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Indigenous Symbols, Icons and Imagery
- Aboriginal Symbols
- Man Woman Child
- Human Activity
- Tools & Weapons
- Bush Food
- Bush Tomato
- Wild Passionfruit
- Bush Medicine
- Landscape & Country
- Rain & Water
Indigenous Australia – Iconography and Symbols
Aboriginal people have lived in Australia for many thousands of years. One of the secrets to their success was their knowledge of nature and ‘bush food’ (‘bush tucker’).
Among the many plants that were collected for food are berries, bush berries.
Among the berries collected for bush tucker are a type of berry known as bush raisins, also known as bush sultanas, and bush tomatoes.
Often depicted in paintings about bush tucker or women collecting bush food, it is one of the popular symbols that appear in Aboriginal art.
In the following extract from a painting titled Women teaching children about bush tucker by Trephina Sultan Thanguwa, among the many symbols shown are depiction of the bush raisin (bush tomato).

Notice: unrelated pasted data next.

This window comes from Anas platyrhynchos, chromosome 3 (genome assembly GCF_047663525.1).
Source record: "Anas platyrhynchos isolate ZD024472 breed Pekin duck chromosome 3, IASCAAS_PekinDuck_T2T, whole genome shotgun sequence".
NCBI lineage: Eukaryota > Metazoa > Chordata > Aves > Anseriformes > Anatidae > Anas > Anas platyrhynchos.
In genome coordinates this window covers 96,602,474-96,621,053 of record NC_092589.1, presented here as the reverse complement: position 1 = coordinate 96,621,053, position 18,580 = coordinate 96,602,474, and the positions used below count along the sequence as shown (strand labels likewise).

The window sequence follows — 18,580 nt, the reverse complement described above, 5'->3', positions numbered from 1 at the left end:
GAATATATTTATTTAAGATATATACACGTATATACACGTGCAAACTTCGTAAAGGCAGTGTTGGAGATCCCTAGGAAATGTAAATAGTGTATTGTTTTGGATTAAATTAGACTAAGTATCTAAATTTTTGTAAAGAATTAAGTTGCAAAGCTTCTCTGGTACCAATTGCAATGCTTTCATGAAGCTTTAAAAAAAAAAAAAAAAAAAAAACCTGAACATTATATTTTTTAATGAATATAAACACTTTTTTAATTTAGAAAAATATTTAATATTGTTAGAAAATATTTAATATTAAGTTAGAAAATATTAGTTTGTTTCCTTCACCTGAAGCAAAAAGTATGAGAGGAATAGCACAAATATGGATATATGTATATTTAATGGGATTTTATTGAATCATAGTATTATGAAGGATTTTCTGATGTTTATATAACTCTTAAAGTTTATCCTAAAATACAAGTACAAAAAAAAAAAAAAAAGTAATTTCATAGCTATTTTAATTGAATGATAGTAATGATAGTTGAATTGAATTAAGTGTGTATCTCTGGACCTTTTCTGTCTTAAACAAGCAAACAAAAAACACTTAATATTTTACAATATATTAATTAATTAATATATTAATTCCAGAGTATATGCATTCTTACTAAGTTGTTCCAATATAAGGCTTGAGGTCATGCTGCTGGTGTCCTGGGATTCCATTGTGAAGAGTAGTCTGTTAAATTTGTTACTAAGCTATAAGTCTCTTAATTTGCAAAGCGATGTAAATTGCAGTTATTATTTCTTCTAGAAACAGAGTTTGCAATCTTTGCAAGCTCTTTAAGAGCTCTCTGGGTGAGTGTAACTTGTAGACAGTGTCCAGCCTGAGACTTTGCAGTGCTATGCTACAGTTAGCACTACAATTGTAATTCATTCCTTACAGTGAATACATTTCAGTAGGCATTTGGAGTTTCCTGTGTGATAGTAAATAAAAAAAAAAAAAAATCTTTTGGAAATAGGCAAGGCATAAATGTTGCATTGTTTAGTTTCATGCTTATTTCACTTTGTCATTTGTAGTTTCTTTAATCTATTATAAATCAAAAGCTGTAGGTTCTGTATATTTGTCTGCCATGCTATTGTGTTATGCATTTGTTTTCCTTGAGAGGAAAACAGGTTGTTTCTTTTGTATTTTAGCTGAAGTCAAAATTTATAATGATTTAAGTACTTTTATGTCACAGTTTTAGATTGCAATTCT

In this extract from another painting by Trephina Sultan Thanguwa, you can also see the honey ants encircled by bush raisins.
In this painting Families hunting and gathering, you can see the bush raisins a staple that is included in paintings about bush tucker.
The fruit are a tiny tomato-like berry, which turn from green to yellow when ripe. When purchased commercially in the dried form, either whole or ground, the fruit appear as a brownish-red colour with a taste that is similar to caramelized sun-dried tomatoes.
- Akudjura — Bush Tomato
- Kingdom: Plantae
- Division: Magnoliophyta
- Class: Magnoliopsida
- Order: Solanales
- Family: Solanaceae
- Genus: Solanum
- Species: S. centrale
- Language Name
- English name: Bush tomato, bush raisin, bush sultana
- Arrernte name: Merne akatyerre (the Arrernte term ‘merne’ means ‘fruit or nut’).
- Eastern Arrernte: Awele-awele, Alperrantyeye.
- Alyawarr name: Akatjurra, Akudjurra, Akajura, Akadjura
- Pitjantjatjara: Kampurarpa, Kampurrarpa, Kutjera